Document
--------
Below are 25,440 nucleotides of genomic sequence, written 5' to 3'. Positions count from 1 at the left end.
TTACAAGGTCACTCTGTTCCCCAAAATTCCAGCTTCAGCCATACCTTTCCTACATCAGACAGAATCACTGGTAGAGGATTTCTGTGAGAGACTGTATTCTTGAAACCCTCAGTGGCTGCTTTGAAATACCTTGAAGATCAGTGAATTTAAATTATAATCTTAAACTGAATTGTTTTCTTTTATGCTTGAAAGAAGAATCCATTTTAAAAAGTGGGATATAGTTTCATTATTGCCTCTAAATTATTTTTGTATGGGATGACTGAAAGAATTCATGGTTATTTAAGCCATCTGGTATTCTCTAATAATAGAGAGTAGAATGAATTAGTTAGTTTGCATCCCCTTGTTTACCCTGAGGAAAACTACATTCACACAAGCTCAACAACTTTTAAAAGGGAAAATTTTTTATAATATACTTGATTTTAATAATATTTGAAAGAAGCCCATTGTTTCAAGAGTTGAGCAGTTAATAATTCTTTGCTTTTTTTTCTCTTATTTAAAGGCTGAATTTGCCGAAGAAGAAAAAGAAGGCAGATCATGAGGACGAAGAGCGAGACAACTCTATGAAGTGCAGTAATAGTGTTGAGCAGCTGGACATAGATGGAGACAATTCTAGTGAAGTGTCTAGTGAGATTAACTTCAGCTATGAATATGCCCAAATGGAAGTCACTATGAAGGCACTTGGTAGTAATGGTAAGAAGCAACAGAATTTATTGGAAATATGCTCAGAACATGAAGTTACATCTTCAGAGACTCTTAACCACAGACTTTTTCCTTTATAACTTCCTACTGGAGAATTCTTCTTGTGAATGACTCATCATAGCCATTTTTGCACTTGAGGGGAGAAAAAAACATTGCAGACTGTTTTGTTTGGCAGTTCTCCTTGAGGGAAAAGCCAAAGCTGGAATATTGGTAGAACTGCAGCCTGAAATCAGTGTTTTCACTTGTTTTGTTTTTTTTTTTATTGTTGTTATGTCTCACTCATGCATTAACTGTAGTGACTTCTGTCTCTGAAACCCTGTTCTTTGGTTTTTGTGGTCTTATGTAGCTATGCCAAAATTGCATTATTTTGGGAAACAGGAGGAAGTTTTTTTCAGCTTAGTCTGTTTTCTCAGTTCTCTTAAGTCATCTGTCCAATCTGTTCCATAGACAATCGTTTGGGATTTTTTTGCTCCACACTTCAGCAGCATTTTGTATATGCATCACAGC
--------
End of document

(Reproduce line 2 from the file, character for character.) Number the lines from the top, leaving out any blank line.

TTACAAGGTCACTCTGTTCCCCAAAATTCCAGCTTCAGCCATACCTTTCCTACATCAGACAGAATCACTGGTAGAGGATTTCTGTGAGAGACTGTATTCTTGAAACCCTCAGTGGCTGCTTTGAAATACCTTGAAGATCAGTGAATTTAAATTATAATCTTAAACTGAATTGTTTTCTTTTATGCTTGAAAGAAGAATCCATTTTAAAAAGTGGGATATAGTTTCATTATTGCCTCTAAATTATTTTTGTATGGGATGACTGAAAGAATTCATGGTTATTTAAGCCATCTGGTATTCTCTAATAATAGAGAGTAGAATGAATTAGTTAGTTTGCATCCCCTTGTTTACCCTGAGGAAAACTACATTCACACAAGCTCAACAACTTTTAAAAGGGAAAATTTTTTATAATATACTTGATTTTAATAATATTTGAAAGAAGCCCATTGTTTCAAGAGTTGAGCAGTTAATAATTCTTTGCTTTTTTTTCTCTTATTTAAAGGCTGAATTTGCCGAAGAAGAAAAAGAAGGCAGATCATGAGGACGAAGAGCGAGACAACTCTATGAAGTGCAGTAATAGTGTTGAGCAGCTGGACATAGATGGAGACAATTCTAGTGAAGTGTCTAGTGAGATTAACTTCAGCTATGAATATGCCCAAATGGAAGTCACTATGAAGGCACTTGGTAGTAATGGTAAGAAGCAACAGAATTTATTGGAAATATGCTCAGAACATGAAGTTACATCTTCAGAGACTCTTAACCACAGACTTTTTCCTTTATAACTTCCTACTGGAGAATTCTTCTTGTGAATGACTCATCATAGCCATTTTTGCACTTGAGGGGAGAAAAAAACATTGCAGACTGTTTTGTTTGGCAGTTCTCCTTGAGGGAAAAGCCAAAGCTGGAATATTGGTAGAACTGCAGCCTGAAATCAGTGTTTTCACTTGTTTTGTTTTTTTTTTTATTGTTGTTATGTCTCACTCATGCATTAACTGTAGTGACTTCTGTCTCTGAAACCCTGTTCTTTGGTTTTTGTGGTCTTATGTAGCTATGCCAAAATTGCATTATTTTGGGAAACAGGAGGAAGTTTTTTTCAGCTTAGTCTGTTTTCTCAGTTCTCTTAAGTCATCTGTCCAATCTGTTCCATAGACAATCGTTTGGGATTTTTTTGCTCCACACTTCAGCAGCATTTTGTATATGCATCACAGC